Mountain sports for one and all

The girl in the kayak couldn’t have been more than 5 years old. Her wet blond hair framed a cherubic face, eyes big and cheeks plump. She was so quiet after making it through a helper-assisted roll in the pool that you thought she might cry … for a moment.

Then, in a quiet, firm voice, she told the grown-up who was introducing her and her big brother to kayaking at the Mountain Sports Festival, “Do it again.”

That spirit sums up the festival, which marked its second year by almost doubling participation in sponsored events, and nearly quadrupling attendance by spectators.

“By Friday night, we realized we had already equaled last year’s participation [by competitors and spectators],” says Festival Director Stuart Cowles.

As the three-day event continued on Saturday, a small boy from Knoxville caught Cowles’ eye: With his mom tagging along, the kid “climbed on this and tried that for the first time,” Cowles recalls of the scene at Festival Center in City/County Plaza. Festival Center featured, among other things, a kid’s bike rodeo; an inflated climbing tower with City Hall as a backdrop; a pool where anyone willing to get wet could try a kayak for the first time; funnel cakes, ice cream and barbecue; live bands wooing the crowd; and races that started and ended nearby. The look on the little boy’s face in the midst of taking it all in — like the little girl in the kayak pool — showed Cowles “the heart and soul” of the event, he says.

Cowles also espied the trials and tribulations competitors undertook for the festival’s inaugural adventure race. While waiting to see how a friend was doing in the RiverLink triathlon along the French Broad River, Cowles looked up and saw several three-person co-ed teams pulling up in rafts, unloading as fast as they could, then trying to find the quickest way to the finish line at City/County Plaza. With rafts in tow (as per the race’s curious rules this year), “Three went this way, three went that way, but another team stopped to check their map and [that done], bushwhacked straight through the poison ivy and over the railroad tracks [near the old warehouses] and on up to downtown,” he remembers.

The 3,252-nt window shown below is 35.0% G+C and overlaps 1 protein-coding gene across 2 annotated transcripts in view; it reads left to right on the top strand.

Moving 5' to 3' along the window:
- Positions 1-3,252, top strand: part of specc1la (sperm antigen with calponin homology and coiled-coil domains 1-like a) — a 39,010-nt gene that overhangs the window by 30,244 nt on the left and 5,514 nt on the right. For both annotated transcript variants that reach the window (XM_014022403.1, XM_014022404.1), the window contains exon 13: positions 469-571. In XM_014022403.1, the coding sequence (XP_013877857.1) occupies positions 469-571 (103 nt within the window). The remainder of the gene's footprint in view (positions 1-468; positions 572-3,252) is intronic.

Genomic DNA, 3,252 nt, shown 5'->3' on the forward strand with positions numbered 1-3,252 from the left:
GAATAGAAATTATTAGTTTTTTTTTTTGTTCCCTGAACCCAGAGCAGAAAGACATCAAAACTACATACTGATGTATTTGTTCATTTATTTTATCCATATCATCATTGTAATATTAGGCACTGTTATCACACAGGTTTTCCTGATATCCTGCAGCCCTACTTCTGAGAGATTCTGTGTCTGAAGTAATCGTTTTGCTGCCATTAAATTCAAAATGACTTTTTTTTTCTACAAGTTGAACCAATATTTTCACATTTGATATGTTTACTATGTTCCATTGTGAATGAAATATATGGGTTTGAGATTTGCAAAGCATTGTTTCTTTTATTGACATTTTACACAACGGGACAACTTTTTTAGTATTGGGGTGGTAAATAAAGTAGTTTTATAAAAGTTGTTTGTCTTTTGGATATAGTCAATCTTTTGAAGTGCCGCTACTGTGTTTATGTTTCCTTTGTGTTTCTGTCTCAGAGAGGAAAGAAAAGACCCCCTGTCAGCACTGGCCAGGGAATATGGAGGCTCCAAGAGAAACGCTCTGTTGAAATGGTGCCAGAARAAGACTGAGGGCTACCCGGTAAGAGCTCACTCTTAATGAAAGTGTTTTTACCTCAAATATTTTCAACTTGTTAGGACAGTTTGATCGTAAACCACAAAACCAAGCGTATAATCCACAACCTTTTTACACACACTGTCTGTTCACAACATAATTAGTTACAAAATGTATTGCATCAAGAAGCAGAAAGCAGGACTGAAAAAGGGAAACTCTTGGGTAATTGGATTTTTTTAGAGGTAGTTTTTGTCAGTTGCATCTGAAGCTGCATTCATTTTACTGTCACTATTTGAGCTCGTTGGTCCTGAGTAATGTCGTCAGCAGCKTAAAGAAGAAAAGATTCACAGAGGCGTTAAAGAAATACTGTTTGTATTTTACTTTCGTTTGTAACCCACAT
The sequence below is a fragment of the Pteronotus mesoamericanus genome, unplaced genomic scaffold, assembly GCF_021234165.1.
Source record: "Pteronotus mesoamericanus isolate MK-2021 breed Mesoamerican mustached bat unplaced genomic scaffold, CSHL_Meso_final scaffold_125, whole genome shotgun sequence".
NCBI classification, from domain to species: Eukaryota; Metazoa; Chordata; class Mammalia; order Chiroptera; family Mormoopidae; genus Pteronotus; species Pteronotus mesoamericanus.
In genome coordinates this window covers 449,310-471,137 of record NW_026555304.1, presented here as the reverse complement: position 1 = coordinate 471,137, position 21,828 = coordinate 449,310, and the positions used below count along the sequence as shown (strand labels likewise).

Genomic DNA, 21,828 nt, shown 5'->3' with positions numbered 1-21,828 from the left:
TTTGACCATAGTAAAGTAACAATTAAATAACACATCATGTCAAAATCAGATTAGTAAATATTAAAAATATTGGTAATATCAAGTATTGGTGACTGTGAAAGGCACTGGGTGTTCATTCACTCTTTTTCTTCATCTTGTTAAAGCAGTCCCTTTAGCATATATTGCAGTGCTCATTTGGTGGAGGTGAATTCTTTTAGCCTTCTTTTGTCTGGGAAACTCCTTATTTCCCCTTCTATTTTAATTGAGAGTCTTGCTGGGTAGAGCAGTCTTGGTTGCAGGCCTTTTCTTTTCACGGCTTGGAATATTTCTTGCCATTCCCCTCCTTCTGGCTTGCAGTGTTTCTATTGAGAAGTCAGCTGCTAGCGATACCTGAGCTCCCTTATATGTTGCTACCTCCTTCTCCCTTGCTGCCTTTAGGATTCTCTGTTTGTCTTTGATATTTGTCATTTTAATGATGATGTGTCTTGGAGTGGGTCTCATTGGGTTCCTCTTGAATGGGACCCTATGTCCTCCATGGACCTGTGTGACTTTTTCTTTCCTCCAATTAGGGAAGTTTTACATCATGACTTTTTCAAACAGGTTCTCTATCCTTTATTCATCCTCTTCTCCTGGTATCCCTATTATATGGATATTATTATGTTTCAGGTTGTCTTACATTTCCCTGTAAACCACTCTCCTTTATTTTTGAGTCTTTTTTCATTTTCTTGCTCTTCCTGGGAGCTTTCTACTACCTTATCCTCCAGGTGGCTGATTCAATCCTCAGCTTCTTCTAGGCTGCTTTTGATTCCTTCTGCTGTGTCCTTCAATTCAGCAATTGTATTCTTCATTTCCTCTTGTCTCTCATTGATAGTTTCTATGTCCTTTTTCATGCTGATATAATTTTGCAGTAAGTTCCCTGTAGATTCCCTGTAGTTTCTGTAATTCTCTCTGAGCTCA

To Cowles –who’s an experienced rock climber, but unfamiliar with adventure racing — the crazed little scene was quite amusing. To adventure-race coordinator Norm Greenberg, the scene was just an example of what puts a special twist on the sport — navigation skills.

You see, in adventure racing, teams have to find their way from checkpoint to checkpoint in precise order, while the whole team stays together.

Two of the 28 teams that attempted the 12-hour adventure-race course from Barnardsville to Asheville didn’t make it to the finish line, Greenberg reports. One team got lost in North Asheville, another along the Blue Ridge Parkway. Teams first had to tackle a steep hike from Cane River Gap near Barnardsville to the Craggy Dome Overlook. The next leg had them on their bikes, thundering down Elk Mountain Scenic Highway and on to North Asheville. “There were actually [several] teams that were lost around there,” explains Greenberg.

Once out of the jungles of North Asheville, teams biked over to the old motor speedway, where they jumped in rafts for a spell, disembarked and made their way 2.5 miles to City-County Plaza … while carrying their rafts.

Team BMC Wesser won the day by navigating the course in just over seven hours, Greenberg reports.

A far quicker event was the Market Place Hill Climb: Cyclists had merely to pump their way up 5 miles of Town Mountain Road from downtown.

A Boulder, Colo. cyclist saw an ad for the event in a national outdoor magazine, gave organizers a call to verify the prize money offered to anyone who could beat the 17-minute, 12-second record (the amount: $1,000) … “And he flew into Asheville on a plane … and flew up the mountain,” says event organizer Richard Dunn. The cyclist was Scott Moninger, who beat the old record by more than a minute (when winners these days are often measured in hundredths of a second). Moninger’s closest challenger was about a minute behind him, in a race that drew 90 riders, says Dunn.